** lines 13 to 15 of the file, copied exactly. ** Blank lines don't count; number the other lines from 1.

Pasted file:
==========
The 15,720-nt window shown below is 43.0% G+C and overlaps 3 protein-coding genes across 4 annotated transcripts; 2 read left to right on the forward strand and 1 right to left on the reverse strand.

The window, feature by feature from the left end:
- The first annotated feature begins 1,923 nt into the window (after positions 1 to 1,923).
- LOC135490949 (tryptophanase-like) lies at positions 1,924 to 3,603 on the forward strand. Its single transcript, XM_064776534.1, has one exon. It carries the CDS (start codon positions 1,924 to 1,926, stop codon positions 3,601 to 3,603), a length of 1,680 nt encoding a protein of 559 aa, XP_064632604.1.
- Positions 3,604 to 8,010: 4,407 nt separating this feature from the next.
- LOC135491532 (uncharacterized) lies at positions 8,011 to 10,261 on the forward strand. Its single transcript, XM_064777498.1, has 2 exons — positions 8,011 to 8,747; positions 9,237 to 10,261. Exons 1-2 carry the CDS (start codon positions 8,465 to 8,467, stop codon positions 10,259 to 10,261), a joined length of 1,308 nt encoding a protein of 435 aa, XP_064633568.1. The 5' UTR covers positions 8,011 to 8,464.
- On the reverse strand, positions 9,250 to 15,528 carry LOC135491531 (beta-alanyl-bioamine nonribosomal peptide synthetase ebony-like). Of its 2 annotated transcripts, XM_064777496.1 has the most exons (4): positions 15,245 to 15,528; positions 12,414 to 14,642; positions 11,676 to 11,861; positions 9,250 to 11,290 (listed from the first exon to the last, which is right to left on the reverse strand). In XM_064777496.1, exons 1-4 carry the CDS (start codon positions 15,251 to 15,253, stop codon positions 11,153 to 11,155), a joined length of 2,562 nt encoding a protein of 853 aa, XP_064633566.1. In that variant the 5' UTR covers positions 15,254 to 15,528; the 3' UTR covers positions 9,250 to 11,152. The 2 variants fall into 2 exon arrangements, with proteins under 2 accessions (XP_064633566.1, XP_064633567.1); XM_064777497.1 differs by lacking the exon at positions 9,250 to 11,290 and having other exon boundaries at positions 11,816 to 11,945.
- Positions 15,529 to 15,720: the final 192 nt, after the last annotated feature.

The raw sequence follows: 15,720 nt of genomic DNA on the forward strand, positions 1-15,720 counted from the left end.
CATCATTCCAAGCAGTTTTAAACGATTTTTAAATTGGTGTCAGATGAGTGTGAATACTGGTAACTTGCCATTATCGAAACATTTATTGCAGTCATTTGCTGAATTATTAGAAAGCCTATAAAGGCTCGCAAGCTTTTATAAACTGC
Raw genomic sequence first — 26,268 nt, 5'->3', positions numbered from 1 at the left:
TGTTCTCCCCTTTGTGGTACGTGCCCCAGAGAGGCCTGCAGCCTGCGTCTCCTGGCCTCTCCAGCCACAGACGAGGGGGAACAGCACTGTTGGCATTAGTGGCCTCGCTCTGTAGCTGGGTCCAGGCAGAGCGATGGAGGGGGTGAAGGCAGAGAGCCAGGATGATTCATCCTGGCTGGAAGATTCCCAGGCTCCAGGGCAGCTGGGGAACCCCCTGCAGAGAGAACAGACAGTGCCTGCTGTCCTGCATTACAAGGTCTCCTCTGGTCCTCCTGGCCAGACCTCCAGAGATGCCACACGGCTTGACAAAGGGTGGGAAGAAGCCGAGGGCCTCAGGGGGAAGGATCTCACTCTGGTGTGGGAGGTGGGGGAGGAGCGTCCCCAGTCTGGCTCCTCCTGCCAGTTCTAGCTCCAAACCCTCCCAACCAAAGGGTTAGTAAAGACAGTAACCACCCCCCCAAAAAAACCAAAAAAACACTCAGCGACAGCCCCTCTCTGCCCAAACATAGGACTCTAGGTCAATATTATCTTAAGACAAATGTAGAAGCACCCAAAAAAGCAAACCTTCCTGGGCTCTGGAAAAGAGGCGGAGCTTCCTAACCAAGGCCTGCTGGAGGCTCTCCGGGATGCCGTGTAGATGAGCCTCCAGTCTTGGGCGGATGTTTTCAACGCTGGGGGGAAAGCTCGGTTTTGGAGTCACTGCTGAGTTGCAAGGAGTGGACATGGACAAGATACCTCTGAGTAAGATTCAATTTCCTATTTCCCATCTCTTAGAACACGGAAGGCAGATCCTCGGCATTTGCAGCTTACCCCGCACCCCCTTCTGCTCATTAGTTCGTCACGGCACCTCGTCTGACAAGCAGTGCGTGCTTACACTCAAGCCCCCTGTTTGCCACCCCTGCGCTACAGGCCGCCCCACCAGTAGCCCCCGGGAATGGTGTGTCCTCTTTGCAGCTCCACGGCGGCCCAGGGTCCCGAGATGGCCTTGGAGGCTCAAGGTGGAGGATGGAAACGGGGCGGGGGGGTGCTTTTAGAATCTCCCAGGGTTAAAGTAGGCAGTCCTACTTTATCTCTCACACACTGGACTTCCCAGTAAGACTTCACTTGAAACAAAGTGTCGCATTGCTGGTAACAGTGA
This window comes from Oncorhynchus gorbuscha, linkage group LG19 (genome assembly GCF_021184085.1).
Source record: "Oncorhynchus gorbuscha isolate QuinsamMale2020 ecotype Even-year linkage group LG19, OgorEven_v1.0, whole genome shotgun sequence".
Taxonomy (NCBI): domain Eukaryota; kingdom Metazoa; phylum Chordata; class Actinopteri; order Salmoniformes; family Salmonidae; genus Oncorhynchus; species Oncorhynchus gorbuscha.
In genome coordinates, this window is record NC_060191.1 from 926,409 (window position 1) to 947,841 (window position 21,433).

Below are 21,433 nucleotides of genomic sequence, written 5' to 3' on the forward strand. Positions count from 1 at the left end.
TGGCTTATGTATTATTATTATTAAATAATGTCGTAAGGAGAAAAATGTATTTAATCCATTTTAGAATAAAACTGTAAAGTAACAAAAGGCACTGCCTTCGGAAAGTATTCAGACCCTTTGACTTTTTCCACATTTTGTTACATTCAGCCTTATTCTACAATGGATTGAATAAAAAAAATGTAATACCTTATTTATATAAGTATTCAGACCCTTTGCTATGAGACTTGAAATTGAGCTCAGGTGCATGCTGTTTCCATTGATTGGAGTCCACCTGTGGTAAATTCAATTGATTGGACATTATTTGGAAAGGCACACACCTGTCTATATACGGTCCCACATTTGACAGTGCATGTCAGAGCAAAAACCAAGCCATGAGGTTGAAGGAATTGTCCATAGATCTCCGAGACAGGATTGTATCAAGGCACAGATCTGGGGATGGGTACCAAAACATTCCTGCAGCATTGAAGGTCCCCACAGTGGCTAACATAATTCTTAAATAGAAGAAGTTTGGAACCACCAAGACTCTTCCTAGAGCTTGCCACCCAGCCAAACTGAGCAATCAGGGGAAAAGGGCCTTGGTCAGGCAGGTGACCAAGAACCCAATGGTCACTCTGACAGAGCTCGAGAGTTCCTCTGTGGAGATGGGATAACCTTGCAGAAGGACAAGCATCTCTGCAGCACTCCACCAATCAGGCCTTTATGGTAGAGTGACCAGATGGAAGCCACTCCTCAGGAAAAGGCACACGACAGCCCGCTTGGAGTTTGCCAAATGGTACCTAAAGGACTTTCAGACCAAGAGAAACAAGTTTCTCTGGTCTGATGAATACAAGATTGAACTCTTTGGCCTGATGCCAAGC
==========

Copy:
This window comes from Oncorhynchus gorbuscha, linkage group LG19 (genome assembly GCF_021184085.1).
Source record: "Oncorhynchus gorbuscha isolate QuinsamMale2020 ecotype Even-year linkage group LG19, OgorEven_v1.0, whole genome shotgun sequence".
Taxonomy (NCBI): domain Eukaryota; kingdom Metazoa; phylum Chordata; class Actinopteri; order Salmoniformes; family Salmonidae; genus Oncorhynchus; species Oncorhynchus gorbuscha.